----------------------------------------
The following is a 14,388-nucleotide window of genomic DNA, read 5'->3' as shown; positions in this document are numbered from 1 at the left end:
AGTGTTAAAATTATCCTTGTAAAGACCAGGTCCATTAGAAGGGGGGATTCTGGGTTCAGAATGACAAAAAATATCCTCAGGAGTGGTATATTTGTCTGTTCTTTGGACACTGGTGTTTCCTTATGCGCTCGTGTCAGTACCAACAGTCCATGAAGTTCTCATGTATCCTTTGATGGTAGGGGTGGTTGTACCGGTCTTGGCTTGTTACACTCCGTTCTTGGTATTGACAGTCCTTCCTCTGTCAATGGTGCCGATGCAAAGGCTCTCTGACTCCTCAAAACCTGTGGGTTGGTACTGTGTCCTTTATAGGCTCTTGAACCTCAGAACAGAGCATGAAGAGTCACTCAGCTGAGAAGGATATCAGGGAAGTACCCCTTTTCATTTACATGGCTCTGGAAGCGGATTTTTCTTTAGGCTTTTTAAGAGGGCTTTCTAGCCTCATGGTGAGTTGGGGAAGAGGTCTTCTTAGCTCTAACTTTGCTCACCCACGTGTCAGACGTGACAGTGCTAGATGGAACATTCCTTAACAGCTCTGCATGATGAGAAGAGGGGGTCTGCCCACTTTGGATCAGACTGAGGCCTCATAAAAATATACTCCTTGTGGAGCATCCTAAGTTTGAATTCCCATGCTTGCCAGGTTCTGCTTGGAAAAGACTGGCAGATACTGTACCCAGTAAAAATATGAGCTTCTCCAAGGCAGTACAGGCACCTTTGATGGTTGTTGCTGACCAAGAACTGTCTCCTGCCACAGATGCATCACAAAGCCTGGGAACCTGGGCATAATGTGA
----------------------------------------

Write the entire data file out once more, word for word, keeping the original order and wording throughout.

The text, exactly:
The following is a 14,388-nucleotide window of genomic DNA, read 5'->3' as shown; positions in this document are numbered from 1 at the left end:
AGTGTTAAAATTATCCTTGTAAAGACCAGGTCCATTAGAAGGGGGGATTCTGGGTTCAGAATGACAAAAAATATCCTCAGGAGTGGTATATTTGTCTGTTCTTTGGACACTGGTGTTTCCTTATGCGCTCGTGTCAGTACCAACAGTCCATGAAGTTCTCATGTATCCTTTGATGGTAGGGGTGGTTGTACCGGTCTTGGCTTGTTACACTCCGTTCTTGGTATTGACAGTCCTTCCTCTGTCAATGGTGCCGATGCAAAGGCTCTCTGACTCCTCAAAACCTGTGGGTTGGTACTGTGTCCTTTATAGGCTCTTGAACCTCAGAACAGAGCATGAAGAGTCACTCAGCTGAGAAGGATATCAGGGAAGTACCCCTTTTCATTTACATGGCTCTGGAAGCGGATTTTTCTTTAGGCTTTTTAAGAGGGCTTTCTAGCCTCATGGTGAGTTGGGGAAGAGGTCTTCTTAGCTCTAACTTTGCTCACCCACGTGTCAGACGTGACAGTGCTAGATGGAACATTCCTTAACAGCTCTGCATGATGAGAAGAGGGGGTCTGCCCACTTTGGATCAGACTGAGGCCTCATAAAAATATACTCCTTGTGGAGCATCCTAAGTTTGAATTCCCATGCTTGCCAGGTTCTGCTTGGAAAAGACTGGCAGATACTGTACCCAGTAAAAATATGAGCTTCTCCAAGGCAGTACAGGCACCTTTGATGGTTGTTGCTGACCAAGAACTGTCTCCTGCCACAGATGCATCACAAAGCCTGGGAACCTGGGCATAATGTGA